LucyKaleido ScopeEyes (82)
Sunday March 14, 2010, 1:59 pm
I'm not the only one to have picked up on the 'poorly timed' (or was it?) announcement of more housing in E Jerusalem during Biden's ill-fated visit to Israel: Haaretz resident dissident, Gideon Levy, has written a great opinion piece, Thank You, Eli Yishai (Israeli Interior Minister) For Exposing the Peace Process Masquerade!

Here's someone new to blame for everything: Eli Yishai. After all, Benjamin Netanyahu wanted it so much, Ehud Barak pressed so hard, Shimon Peres wielded so much influence - and along came the interior minister and ruined everything.

There we were, on the brink of another historic upheaval (almost). Proximity talks with the Palestinians were in the air, peace was knocking on the door, the occupation was nearing its end - and then a Shas rogue, who knows nothing about timing and diplomacy, came and shuffled all the proximity and peace cards.

The scoundrel appeared in the midst of the smile- and hug-fest with the vice president of the United States and disrupted the celebration. Joe Biden's white-toothed smiles froze abruptly, the great friendship was about to disintegrate, and even the dinner with the prime minister and his wife was almost canceled, along with the entire "peace process." And all because of Yishai.

Well, the interior minister does deserve our modest thanks. The move was perfect. The timing, which everyone is complaining about, was brilliant. It was exactly the time to call a spade a spade. As always, we need Yishai (and occasionally Avigdor Lieberman) to expose our true face, without the mask and lies, and play the enfant terrible who shouts that the emperor has no clothes.

For the emperor indeed has no clothes. Thank you, Yishai, for exposing it. Thank you for ripping the disguise off the revelers in the great ongoing peace-process masquerade in which nobody means anything or believes in anything.

What do we want from Yishai? To know when the Jerusalem planning committee convenes? To postpone its meeting by two weeks? What for? Hadn't the prime minister announced to Israel, the world and the United States, in a move seen at the time as a great Israeli victory, that the construction freeze in the settlements does not include Jerusalem? Then why blame that lowly official, the interior minister, who implemented that policy?

What's the big deal? Another 1,600 apartments for ultra-Orthodox Jews on occupied, stolen land? Jerusalem won't ever be divided, Benjamin Netanyahu promised, in another applause-winning move. In that case, why not build in it? The Americans have agreed to all this, so they have no reason to pretend to be insulted.

The interior minister should not apologize for the "distress" he caused, but be proud of it. He is the government's true face. Who knows, perhaps thanks to him America will finally understand that nothing will happen unless it exerts real pressure on Israel.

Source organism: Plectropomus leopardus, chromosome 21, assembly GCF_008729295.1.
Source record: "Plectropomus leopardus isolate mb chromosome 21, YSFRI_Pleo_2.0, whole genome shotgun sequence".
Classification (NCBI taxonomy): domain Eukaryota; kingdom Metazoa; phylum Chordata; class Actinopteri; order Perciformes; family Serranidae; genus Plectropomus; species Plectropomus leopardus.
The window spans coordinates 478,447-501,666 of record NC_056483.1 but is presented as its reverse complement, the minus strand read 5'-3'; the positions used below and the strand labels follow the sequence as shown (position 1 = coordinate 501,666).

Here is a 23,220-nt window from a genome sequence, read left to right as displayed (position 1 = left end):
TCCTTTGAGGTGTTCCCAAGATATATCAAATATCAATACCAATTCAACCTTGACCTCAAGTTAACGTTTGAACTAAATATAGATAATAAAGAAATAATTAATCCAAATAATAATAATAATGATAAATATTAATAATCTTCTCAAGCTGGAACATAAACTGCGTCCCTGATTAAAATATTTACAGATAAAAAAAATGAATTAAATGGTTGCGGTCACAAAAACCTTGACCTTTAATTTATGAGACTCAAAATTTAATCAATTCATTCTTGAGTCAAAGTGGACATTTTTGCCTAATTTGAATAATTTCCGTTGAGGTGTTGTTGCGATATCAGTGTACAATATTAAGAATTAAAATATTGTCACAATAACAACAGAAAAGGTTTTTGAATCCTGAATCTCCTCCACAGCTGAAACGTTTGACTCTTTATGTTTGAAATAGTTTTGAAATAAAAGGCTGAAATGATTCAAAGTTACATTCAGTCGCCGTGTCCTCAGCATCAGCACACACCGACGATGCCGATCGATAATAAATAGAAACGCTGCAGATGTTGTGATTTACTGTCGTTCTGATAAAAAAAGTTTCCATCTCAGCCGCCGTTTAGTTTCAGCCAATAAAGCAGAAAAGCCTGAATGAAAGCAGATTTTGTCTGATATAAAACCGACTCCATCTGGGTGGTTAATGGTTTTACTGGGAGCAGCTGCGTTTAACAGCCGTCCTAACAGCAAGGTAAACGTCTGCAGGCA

What would we do without Yishai? Biden would have left Israel propelled by the momentum of success. Netanyahu would have boasted of a renewed close friendship. A few weeks later, the indirect talks would have started. Europe would have applauded, and Barack Obama, the president of big promises, would even have taken a moment away from dealing with his country's health-care issues to meet with Netanyahu. George Mitchell, who has already scored quite a few diplomatic feats here, would shuttle between Ramallah and Jerusalem, and maybe Netanyahu would eventually have met with Mahmoud Abbas. Face to face. Then everything would have been sorted out.

Without preconditions, certainly without preconditions, Israel would have continued to build in the territories in the meantime - not 1,600 but 16,000 new apartments. The IDF would have continued arresting, imprisoning, humiliating and starving - all under the auspices of the peace talks, of course. Jerusalem forever. The right of return is out of the question, and so is Hamas. And onward to peace!

Months would go by, the talks would "progress," there would be lots of photo ops, and every now and then a mini-crisis would erupt - all because of the Palestinians, who want neither peace nor a state. At the very end, there might be another plan with another timetable that no one intends to keep.

Everything was so ready, so ripe, until that scoundrel, Yishai, came and kicked it all into oblivion. It's a bit embarrassing, but not so terrible. After all, time heals all wounds. The Americans will soon forgive, the Palestinians will have no choice, and once again everyone will stand ceremoniously on the platform and the process will be "jump-started" again - despite everything that the sole enemy of peace around here, Eli Yishai, has done to us.

LucyKaleido ScopeEyes (82)
Sunday March 14, 2010, 2:21 pm
I did want to add, as well, that I applaud Bruce's remarks about "malicious stereotyping, which" --YES, INDEED! "is usually associated with prejudice. Isn’t that the same kind of thing that has led to Jewish persecution? If you’re defending Jewish interests, this is a very short-sighted and poor strategy."

The stereotyping is so pervasive in Israel, the indoctrination so total, that in 1999 when Edward Said & Daniel Barenboim assembled the very first 'West-Eastern Divan Orchestra,' they had young Israeli musicians who were amazed to discover that they had young Palestinian counterparts in the orchestra: What? Palestinians with violins and cellos in skilled hands instead of bombs & stones? That is why these two men's founding of the music workshops & the orchestra with youth from both Israel & Arab Middle Eastern countries, with the aim of promoting understanding between Israelis and Palestinians is an outstanding contribution to peace.
Some might say a small drop in a sea of hatred, -- yeah, hard to compete with the massive assault on Gaza, I grant you-- but, whatever the scale, it does attempt to tackle the problem.

Learned about from Paul Smaczny's documentary about the West-Eastern Divan Orchestra, "Knowledge is the Beginning," which won the Emmy Award for best documentary related to arts of 2006.